Tales of a horse guardian
Upon entering the palatial hunt seat equitation/jumper barn property I was not looking forward to it – I felt as though I was a rescue organization coming in to see who needed homes.
A friend of mine let me know the farm she works at is now selling shavings from Canada and feed. I don’t want to change my feed right now but I said I’d take a look at the shavings as I am in need of some in the near future.
She also told me the farm owner knew of a few folks needing retirement homes for some older show horses. Great! I thought. That I can stomach. Caring for older show horses – just the ones I want to be with.
Upon entering the barn it was dark, moist and confining. I felt horrible for the horses standing inside. Of course they were muscled due to the work they are all kept for, but they looked skinny, desperate for more of life and checked out. Some had cribbing straps, and each had “toys” in their stalls to help with boredom. Like zoo animals.
Upon entering the tack room area it was an absolute horror – a place my first “real” trainer (like Mark Rashid’s old man – she’s my old lady) would have told me to run away from – Olympian photos posted on all the walls with ribbons and double twisted wire bits, expensive “get r done” bits and contraptions for that special “fix.”
I’m so grateful to have a place to put these thoughts out because I have been hiding them for decades! Some people see these places as havens to stroke egos and give themselves an identity and be with the animals they truly love.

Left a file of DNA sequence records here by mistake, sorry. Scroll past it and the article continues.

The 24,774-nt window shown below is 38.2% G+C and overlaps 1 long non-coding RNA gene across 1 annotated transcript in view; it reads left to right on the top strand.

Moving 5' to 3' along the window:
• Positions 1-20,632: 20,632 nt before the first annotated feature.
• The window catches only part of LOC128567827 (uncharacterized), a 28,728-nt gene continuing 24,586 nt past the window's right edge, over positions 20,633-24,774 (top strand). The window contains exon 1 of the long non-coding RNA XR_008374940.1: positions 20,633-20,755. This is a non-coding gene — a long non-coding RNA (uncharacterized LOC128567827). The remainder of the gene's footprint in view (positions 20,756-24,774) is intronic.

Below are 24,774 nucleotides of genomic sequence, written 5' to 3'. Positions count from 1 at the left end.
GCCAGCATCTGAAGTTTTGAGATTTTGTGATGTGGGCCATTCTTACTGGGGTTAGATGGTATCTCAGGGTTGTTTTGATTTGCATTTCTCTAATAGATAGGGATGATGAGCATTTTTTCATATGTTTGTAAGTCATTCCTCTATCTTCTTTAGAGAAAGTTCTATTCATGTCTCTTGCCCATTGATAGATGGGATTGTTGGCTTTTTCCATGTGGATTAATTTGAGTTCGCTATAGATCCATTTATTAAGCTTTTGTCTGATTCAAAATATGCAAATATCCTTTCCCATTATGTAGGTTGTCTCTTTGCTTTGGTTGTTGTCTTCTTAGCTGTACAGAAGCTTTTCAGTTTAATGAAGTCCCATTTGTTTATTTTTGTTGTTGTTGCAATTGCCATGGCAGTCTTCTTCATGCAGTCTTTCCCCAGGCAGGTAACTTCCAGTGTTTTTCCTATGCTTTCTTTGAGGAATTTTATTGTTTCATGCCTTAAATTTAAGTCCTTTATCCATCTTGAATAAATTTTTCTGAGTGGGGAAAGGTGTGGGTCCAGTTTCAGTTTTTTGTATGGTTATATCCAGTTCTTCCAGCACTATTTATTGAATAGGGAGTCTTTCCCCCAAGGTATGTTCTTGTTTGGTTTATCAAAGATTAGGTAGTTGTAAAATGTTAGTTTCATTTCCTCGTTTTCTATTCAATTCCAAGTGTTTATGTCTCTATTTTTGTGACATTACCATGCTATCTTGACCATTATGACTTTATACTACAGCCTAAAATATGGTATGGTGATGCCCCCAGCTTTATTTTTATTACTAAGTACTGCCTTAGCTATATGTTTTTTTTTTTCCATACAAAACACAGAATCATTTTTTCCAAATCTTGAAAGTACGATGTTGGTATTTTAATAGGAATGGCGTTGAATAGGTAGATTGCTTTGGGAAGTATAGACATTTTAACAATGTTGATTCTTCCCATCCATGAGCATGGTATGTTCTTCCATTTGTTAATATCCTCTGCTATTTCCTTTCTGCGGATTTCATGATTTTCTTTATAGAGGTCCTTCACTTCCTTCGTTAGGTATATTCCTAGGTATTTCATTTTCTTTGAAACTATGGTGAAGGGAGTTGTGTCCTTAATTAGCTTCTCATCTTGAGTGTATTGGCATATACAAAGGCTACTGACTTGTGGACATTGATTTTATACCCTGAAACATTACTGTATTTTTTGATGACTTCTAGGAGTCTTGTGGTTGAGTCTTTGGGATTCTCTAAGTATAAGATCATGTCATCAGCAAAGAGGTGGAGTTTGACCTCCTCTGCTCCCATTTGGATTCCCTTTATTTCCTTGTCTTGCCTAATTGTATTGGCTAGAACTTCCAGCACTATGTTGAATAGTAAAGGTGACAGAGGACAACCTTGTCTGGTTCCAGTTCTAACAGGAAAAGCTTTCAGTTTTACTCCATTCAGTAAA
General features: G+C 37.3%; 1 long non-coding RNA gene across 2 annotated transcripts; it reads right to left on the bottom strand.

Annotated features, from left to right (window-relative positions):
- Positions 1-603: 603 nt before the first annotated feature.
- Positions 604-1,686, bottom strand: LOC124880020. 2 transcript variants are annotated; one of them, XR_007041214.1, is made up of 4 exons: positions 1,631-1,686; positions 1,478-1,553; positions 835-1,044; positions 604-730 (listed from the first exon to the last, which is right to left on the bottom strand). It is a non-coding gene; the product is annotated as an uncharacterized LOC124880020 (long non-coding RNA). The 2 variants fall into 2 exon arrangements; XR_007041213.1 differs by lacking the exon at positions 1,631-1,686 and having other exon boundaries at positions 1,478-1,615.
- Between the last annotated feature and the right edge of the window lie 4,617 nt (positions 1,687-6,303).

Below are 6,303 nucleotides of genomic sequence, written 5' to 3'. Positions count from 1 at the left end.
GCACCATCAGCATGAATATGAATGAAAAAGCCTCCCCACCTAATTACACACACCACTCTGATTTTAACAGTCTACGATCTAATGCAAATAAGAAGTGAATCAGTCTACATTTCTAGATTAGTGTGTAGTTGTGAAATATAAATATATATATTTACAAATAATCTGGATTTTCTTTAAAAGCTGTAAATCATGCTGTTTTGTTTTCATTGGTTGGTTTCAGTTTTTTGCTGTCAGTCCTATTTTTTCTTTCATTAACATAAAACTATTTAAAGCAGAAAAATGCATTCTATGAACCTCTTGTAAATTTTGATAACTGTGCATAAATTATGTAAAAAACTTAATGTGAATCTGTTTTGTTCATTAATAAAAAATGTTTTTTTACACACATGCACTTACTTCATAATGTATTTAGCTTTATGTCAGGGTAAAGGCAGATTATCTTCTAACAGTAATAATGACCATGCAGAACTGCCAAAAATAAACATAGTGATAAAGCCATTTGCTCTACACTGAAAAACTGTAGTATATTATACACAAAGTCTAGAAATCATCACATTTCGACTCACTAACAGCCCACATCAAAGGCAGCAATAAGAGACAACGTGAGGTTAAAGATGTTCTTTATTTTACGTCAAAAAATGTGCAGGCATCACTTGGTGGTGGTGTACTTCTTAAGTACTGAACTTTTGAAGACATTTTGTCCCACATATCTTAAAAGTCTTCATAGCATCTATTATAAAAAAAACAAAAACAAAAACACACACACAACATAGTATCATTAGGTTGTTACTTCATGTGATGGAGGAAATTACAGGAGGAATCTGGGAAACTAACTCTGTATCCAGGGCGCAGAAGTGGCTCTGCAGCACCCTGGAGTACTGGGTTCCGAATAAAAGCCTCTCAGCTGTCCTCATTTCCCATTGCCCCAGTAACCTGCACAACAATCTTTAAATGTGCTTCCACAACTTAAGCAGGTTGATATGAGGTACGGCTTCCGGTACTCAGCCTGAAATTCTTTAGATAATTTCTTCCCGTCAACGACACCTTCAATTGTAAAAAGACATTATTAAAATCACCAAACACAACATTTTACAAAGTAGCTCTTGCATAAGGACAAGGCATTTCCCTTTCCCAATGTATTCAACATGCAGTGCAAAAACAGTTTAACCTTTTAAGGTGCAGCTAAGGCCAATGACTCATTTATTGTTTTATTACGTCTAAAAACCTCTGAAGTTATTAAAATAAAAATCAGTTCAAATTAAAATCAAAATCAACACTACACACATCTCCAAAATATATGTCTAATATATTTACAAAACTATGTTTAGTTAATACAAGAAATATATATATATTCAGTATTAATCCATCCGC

The man running the farm was shaking – I didn’t want to believe he was nervous speaking to little old me – I wrote it off as maybe neurological damage due to a fall or perhaps it was the morning jitters from not enough to drink. After all, he only breaks even in all the glitz and glamour. Or maybe it’s Parkinson’s and he has great self-worth, but has not made the connection about the equine soul yet. I cannot know unless I spend more time with him.
The poor man I now pray for has a heavy burden on his shoulders – pulling this sport thing off and looking inviting to feed more money into the abuse. Maybe he seeks self worth for himself through teaching/controlling people, animals and his environment. If so, he’s got a very heavy load to carry indeed.
I left there feeling just as sorry for him as I did the horses. But yet, this is a man I would have worshipped and killed to ride with as an innocent child because he rode with a very excellent Olympian rider. Ignorance is bliss for some I suppose.
I choose to be real. And that is why the path I am on is not for everyone. Some don’t like reality and they like to escape it, or not like to but don’t know how to stop. Whether its drugs, alcohol, people, places or things.
So today, I was so happy to be walking out of there with this new identity cloak I now wear that is real and true to me and that I can be an instrument and tool for these people to gain a little semblance of goodness by sending their horses to me because we are creating places where people know they will be cared for and given the worth, dignity and respect they deserve regardless of how well they may have performed in the heat of their “working careers.”
I am grateful to be living in a country where I get to do this and live out a passion of mine and be there for those that need it most. Not just the horses – but for the people as well.
ANONYMOUS OurHorses guardian